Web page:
posted on June 07, 2012 22:00
Ten minutes prior to the session the clouds began to roll in, which was a bit of a concern, but I was able to get out on track and put in a hot lap of 1:21.119. It was like fate that just moments after the session concluded it began to rain.
I made my way back to the pits and downloaded the session with our crew chief, Ron Mathis informing him that I was experiencing a major problem with the power steering. The crew began to diagnose the issue and after a closer look it appeared that the location of the return fitting on the power steering reservoir was possibly causing the pump to starve for fluid when I was entering certain turns.
This was causing the power steering to malfunction through the turns (where you really need it) and then come back online once I straightened out (where you don’t need it).
The crew began to remove the reservoir to come up with a pretty simple fix. They cut the smaller -8 A/N return with a larger -10 A/N fitting and slightly changed its location, but when they went to weld it back together it appeared they were having some issues with the welder on our truck and were forced to look for an alternative method.
Amalfi Racing is a well-known local shop that specializes in historic and vintage racecar preparation and fabrication. Mike gave them a call and a gentleman named Klaus Fischer answered the phone and was more than happy to weld the fitting on, so Mike and Ron headed over to Amalfi Racing to complete the fix. About an hour later the guys returned with the reservoir and crew members, Scott Stanwood, Ty Cooley and Eric Plebani worked diligently to get everything put back together prior to the upcoming 6:30pm session. There was no telling if this was going to fix the issue until I was able to get out on track. Needless to say, my fingers were crossed.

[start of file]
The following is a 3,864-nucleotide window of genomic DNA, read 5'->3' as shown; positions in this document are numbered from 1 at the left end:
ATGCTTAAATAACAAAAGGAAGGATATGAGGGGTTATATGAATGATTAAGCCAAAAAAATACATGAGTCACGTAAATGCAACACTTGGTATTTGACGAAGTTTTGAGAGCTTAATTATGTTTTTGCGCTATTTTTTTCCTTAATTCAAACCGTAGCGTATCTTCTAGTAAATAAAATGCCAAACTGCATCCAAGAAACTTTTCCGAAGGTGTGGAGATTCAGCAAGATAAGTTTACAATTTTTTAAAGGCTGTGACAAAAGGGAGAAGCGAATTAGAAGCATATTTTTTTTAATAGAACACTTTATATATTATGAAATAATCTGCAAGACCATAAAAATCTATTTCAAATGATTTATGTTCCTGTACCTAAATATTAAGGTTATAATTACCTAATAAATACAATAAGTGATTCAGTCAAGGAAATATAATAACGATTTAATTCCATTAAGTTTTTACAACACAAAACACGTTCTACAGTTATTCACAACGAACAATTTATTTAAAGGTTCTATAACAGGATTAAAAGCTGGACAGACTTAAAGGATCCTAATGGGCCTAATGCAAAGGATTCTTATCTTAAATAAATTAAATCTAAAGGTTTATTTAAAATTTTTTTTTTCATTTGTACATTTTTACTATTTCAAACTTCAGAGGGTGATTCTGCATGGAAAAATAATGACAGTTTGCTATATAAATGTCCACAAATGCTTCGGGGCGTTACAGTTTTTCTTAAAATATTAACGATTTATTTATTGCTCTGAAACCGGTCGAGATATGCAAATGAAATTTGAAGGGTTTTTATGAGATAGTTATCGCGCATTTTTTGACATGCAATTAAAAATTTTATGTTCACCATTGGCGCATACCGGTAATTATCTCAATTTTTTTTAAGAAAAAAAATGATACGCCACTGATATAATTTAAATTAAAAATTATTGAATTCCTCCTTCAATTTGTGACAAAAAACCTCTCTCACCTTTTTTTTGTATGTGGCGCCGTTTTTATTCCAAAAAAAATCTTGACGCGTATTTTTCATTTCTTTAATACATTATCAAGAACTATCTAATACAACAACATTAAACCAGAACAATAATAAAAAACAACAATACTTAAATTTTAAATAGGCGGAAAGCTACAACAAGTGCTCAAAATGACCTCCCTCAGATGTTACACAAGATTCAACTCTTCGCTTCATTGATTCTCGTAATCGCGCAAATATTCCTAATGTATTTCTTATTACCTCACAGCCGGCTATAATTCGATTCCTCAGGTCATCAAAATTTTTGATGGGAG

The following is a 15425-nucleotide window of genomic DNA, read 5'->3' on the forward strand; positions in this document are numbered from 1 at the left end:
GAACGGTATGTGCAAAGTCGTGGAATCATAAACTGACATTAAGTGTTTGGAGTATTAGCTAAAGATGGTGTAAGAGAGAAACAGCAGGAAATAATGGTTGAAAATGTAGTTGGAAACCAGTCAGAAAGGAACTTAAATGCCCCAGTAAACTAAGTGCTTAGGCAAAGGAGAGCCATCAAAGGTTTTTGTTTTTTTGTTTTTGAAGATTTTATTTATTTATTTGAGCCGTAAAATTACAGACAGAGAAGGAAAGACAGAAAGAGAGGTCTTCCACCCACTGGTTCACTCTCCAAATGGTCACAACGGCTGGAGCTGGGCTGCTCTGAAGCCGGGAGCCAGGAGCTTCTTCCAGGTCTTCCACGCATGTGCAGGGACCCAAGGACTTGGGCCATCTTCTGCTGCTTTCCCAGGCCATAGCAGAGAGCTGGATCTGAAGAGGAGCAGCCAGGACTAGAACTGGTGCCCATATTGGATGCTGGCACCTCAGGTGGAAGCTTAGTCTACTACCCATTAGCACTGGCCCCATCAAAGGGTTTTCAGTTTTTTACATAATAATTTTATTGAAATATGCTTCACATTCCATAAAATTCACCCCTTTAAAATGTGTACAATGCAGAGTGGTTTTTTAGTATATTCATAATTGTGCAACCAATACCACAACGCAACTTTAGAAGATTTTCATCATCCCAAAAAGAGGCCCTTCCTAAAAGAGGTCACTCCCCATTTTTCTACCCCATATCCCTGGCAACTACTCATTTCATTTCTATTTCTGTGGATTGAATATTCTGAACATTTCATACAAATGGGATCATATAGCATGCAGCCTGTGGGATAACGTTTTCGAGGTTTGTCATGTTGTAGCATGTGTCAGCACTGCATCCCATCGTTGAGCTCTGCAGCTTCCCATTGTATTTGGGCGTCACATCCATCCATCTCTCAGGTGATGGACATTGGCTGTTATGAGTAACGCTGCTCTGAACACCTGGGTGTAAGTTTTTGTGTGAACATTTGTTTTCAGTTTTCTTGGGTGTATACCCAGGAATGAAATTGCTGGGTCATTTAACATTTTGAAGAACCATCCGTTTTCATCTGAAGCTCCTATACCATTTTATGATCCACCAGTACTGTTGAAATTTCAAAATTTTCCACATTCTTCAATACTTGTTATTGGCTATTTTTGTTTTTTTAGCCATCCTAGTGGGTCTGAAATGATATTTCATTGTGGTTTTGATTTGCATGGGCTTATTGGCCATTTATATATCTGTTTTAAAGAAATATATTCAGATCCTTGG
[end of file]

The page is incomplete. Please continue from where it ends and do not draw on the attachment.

For the past two years, I have been using Chicken Hawk Racing’s tire warmers to ensure the tires are as close to operating temperatures as possible when I go out on track. The Fwing 2.0 runs a couple of different tires depending on the rulebook and track location. At Global Time Attack, slicks are permitted in the unlimited classes and a 305/645R18 Continental Tire Extreme Contact DR (R80) is my weapon of choice. At Super Lap Battle the rulebook requires me to run a DOT (non-slick) tire and in these situations, I opt for the Continental Tire/Hoosier 315/30ZR18 in an A6 compound, which is generally a few seconds slower than the slick, but gets the job done nonetheless.
These tire warmers can get the tires up to 220 degrees in less than 45 minutes, which is more than enough time in between sessions to always have a hot set ready for battle. At 6:20pm the boys pulled the warmers off and I made my way to grid but, to our disadvantage, the GTA stewards informed us that due to a crash during the Formula Drift practice session our session would be postponed for up to 15 minutes to clear the debris.